Total RNA was extracted from the skin specimens per the instruction for use of Trizol reagent. RT-PCR was performed per the instruction for use of the reverse transcription kit (TOYOBO, Japan) and PCR MIX kit (Tiangen, China). The primers for β-catenin were designed as: 5’-ATCACTGAGCCTGCCATCTG-3’ (sense); 5’-GTTGCCACGCCTTCATTCC -3’ (antisense), with a 581bp product in length. The annealing temperature was set at 63°C.


Proteins were extracted from the skin specimens by using of RIPA lysis buffer (Beyontime, China). The extracts were vortexed, centrifuged at 12000×g for 10min. The concentration was determined by using a BCA protein concentration determination kit (Beyontime, China). Then the extracts were added with the loading buffer and incubated in boiling water for 5 min, followed by electrophoresis (concentrating gel 80V, 30 min; separating gel 100V, 90 min). The proteins were transferred to a PVDF membrane (250 mA, 2 h), which was treated with methanol for 1 min and electrotransfer buffer for 15 min before use. After wash with TBST (5min × 5), the PVDF membrane was blocked with 5% defatted milk (2 h), incubated with rabbit anti-β-catenin polyclonal antibody (1:1000; Abcam, USA) at 4°C for overnight, and secondary antibody (1:10000; Boster, China) at 37°C for 1 h, then developed with chemoluminescence.

β-gal staining and immunohistochemistry

The back skins from Dct-Lac-Z CD1 transgenic mice were fixed at 4°C in 4% paraformaldehyde for 1 h, and stained with x-gal (Beyotime, China) for 24 h. After wash, the skin specimens were embedded in paraffin and sliced into 5 μm sections, which were incubated with rabbit anti-β-catenin polyclonal antibody (1:600; Abcam, USA) at 4°C for overnight, and the secondary antibody (Zhongshan, China) at 37oC for 1h. The samples were developed with DAB (Zhongshan, China).

Data acquisition and statistical analysis

RT-PCR and Western blot images were analyzed with Quantity One software to acquire the optical density of the bands. The relative expression level was normalized at the ratio of optical density of target band against that of internal control band. All experiments in this study were repeated at least three times. Data were expressed as x̄±S and One-way ANOVA of data using SPSS10.0 software.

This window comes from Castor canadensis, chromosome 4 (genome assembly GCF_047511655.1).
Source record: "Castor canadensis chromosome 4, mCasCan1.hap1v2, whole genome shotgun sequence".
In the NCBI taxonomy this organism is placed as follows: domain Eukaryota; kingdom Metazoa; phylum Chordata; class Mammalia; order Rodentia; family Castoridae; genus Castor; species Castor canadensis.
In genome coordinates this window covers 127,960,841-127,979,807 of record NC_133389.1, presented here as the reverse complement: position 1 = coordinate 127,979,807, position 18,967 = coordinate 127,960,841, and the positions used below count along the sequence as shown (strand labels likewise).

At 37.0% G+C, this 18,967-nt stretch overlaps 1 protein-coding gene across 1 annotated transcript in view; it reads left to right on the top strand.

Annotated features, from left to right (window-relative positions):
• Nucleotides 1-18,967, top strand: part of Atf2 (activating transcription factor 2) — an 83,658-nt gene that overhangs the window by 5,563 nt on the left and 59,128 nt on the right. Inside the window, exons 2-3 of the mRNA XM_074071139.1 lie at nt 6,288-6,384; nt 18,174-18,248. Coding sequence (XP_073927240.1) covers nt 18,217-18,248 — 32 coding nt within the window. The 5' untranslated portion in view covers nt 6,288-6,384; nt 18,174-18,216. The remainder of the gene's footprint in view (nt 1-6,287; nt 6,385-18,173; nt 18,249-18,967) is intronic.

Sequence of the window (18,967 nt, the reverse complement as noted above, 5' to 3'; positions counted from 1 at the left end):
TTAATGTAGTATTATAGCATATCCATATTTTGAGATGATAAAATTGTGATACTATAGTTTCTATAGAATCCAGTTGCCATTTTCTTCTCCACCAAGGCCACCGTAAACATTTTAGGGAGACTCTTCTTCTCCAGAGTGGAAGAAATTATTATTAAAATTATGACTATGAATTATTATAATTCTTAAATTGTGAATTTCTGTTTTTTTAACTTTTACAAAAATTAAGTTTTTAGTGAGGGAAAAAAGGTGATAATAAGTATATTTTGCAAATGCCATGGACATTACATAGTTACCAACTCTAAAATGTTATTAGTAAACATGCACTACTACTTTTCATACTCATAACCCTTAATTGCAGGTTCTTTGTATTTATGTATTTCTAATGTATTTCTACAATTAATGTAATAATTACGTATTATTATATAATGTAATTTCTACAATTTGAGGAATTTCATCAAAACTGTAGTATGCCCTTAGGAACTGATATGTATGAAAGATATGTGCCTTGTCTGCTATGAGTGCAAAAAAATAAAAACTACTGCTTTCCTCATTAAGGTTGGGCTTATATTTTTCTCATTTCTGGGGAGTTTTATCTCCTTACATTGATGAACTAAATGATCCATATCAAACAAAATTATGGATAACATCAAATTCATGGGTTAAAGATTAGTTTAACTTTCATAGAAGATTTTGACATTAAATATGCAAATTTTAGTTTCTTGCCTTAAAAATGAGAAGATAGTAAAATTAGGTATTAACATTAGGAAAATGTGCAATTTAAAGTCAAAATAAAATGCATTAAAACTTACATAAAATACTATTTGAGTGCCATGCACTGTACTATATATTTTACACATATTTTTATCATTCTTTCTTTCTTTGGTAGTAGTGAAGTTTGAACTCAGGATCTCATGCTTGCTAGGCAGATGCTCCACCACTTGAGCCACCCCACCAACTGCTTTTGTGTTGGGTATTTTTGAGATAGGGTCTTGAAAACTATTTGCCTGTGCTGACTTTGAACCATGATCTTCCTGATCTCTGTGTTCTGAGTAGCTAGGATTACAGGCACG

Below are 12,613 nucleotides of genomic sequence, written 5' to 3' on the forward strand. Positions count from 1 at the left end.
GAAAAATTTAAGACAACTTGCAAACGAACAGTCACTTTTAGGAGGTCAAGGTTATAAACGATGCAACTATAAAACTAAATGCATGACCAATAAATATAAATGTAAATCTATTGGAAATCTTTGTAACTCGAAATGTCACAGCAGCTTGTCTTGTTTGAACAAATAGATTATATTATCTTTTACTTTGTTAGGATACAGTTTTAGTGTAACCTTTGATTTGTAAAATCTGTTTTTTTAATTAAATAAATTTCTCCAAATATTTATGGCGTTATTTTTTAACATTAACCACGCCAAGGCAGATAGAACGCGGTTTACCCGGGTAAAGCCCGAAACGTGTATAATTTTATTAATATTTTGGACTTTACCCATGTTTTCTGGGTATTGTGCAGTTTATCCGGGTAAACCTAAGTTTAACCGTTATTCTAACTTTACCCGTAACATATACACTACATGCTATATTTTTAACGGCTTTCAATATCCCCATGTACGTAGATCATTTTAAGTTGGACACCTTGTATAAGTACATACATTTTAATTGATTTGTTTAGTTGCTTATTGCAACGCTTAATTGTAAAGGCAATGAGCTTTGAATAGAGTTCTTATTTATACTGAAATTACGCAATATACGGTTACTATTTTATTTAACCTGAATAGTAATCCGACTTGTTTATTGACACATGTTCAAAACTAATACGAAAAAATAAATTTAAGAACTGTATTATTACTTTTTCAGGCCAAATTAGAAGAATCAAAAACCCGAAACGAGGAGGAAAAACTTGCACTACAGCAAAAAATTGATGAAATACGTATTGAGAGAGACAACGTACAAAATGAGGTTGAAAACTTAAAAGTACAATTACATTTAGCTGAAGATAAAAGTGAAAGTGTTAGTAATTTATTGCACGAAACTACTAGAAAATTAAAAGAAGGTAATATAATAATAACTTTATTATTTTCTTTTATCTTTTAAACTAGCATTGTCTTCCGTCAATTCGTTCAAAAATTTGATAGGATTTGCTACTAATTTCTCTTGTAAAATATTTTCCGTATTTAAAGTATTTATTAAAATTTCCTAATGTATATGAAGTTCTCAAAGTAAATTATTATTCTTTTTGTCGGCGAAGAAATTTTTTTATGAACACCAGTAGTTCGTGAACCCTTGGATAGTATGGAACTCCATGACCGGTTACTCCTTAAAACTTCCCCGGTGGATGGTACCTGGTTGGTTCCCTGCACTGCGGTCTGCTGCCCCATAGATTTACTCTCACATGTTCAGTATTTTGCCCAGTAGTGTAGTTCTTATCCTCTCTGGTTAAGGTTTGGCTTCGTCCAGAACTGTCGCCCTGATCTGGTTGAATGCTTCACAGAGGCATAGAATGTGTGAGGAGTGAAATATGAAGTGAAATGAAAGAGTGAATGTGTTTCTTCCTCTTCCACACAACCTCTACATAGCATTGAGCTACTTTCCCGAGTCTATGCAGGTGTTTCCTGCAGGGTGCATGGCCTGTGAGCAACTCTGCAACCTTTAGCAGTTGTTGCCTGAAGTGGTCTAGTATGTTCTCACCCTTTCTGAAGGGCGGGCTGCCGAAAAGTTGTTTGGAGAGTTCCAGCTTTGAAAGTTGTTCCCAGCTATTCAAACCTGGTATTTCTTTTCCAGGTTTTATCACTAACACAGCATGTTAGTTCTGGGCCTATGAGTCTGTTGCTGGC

Author contributions

Conception and design: FD, XL, TY, ZZ

Development of methodology: FD

Acquisition of data: YX, YL, HG, HX, CH, ZZ

Analysis and interpretation of data: FD, ML

Writing, review, and/or revision of the manuscript: FD, ML


We thank Prof. Ian Jackson (MRC Human Genetics Unit) for the Dcr-LacZ transgenic mice.


The authors declare that no conflicts of interest exist.


This work was supported by research grants from the National Natural Science Foundation of China (81271770 and 81502371 to TY and FD) and Chongqing Science and Technology Commission (cstc2016jcyjA0333 to FD). Mingxing Lei is supported by projects funded by China Postdoctoral Science Foundation (2016M590866), Fundamental Research Funds for the Central Universities (106112015CDJRC231206), Special Funding for Postdoctoral Research Projects in Chongqing (Xm2015093), and a fellowship from the China Scholarship Council (2011605042).